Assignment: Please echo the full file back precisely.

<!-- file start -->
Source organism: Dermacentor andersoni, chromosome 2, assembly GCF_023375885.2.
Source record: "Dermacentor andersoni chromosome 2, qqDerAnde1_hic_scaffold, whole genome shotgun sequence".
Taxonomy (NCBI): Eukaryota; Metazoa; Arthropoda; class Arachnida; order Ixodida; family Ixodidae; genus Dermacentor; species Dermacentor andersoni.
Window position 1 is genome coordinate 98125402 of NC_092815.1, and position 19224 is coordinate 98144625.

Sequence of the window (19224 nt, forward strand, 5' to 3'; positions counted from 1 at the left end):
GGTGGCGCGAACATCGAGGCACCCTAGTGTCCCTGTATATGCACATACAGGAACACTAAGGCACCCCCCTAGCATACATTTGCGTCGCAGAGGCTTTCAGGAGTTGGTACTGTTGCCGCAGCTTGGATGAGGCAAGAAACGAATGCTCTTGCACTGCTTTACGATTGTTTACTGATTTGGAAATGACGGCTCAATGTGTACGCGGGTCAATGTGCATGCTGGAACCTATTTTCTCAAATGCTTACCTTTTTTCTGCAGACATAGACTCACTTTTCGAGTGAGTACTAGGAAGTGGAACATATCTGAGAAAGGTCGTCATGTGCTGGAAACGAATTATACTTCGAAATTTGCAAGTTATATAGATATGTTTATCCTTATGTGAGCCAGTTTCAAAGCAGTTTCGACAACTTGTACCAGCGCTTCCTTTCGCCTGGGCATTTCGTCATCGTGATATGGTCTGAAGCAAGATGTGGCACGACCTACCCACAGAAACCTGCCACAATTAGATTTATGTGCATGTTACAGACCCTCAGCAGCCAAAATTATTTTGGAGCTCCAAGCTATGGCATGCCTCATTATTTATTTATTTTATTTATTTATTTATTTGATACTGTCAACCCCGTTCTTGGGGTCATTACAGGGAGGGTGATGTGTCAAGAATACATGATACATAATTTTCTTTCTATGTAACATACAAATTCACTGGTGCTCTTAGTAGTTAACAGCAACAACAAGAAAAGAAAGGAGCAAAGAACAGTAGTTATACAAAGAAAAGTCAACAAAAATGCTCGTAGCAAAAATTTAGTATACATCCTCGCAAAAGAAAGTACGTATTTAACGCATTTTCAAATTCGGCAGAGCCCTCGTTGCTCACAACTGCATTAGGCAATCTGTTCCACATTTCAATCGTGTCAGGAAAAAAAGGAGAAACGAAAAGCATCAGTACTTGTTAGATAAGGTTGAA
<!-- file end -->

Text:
Source organism: Dermacentor andersoni, chromosome 2, assembly GCF_023375885.2.
Source record: "Dermacentor andersoni chromosome 2, qqDerAnde1_hic_scaffold, whole genome shotgun sequence".
Taxonomy (NCBI): Eukaryota; Metazoa; Arthropoda; class Arachnida; order Ixodida; family Ixodidae; genus Dermacentor; species Dermacentor andersoni.
Window position 1 is genome coordinate 98125402 of NC_092815.1, and position 19224 is coordinate 98144625.

Sequence of the window (19224 nt, forward strand, 5' to 3'; positions counted from 1 at the left end):
GGTGGCGCGAACATCGAGGCACCCTAGTGTCCCTGTATATGCACATACAGGAACACTAAGGCACCCCCCTAGCATACATTTGCGTCGCAGAGGCTTTCAGGAGTTGGTACTGTTGCCGCAGCTTGGATGAGGCAAGAAACGAATGCTCTTGCACTGCTTTACGATTGTTTACTGATTTGGAAATGACGGCTCAATGTGTACGCGGGTCAATGTGCATGCTGGAACCTATTTTCTCAAATGCTTACCTTTTTTCTGCAGACATAGACTCACTTTTCGAGTGAGTACTAGGAAGTGGAACATATCTGAGAAAGGTCGTCATGTGCTGGAAACGAATTATACTTCGAAATTTGCAAGTTATATAGATATGTTTATCCTTATGTGAGCCAGTTTCAAAGCAGTTTCGACAACTTGTACCAGCGCTTCCTTTCGCCTGGGCATTTCGTCATCGTGATATGGTCTGAAGCAAGATGTGGCACGACCTACCCACAGAAACCTGCCACAATTAGATTTATGTGCATGTTACAGACCCTCAGCAGCCAAAATTATTTTGGAGCTCCAAGCTATGGCATGCCTCATTATTTATTTATTTTATTTATTTATTTATTTGATACTGTCAACCCCGTTCTTGGGGTCATTACAGGGAGGGTGATGTGTCAAGAATACATGATACATAATTTTCTTTCTATGTAACATACAAATTCACTGGTGCTCTTAGTAGTTAACAGCAACAACAAGAAAAGAAAGGAGCAAAGAACAGTAGTTATACAAAGAAAAGTCAACAAAAATGCTCGTAGCAAAAATTTAGTATACATCCTCGCAAAAGAAAGTACGTATTTAACGCATTTTCAAATTCGGCAGAGCCCTCGTTGCTCACAACTGCATTAGGCAATCTGTTCCACATTTCAATCGTGTCAGGAAAAAAAGGAGAAACGAAAAGCATCAGTACTTGTTAGATAAGGTTGAA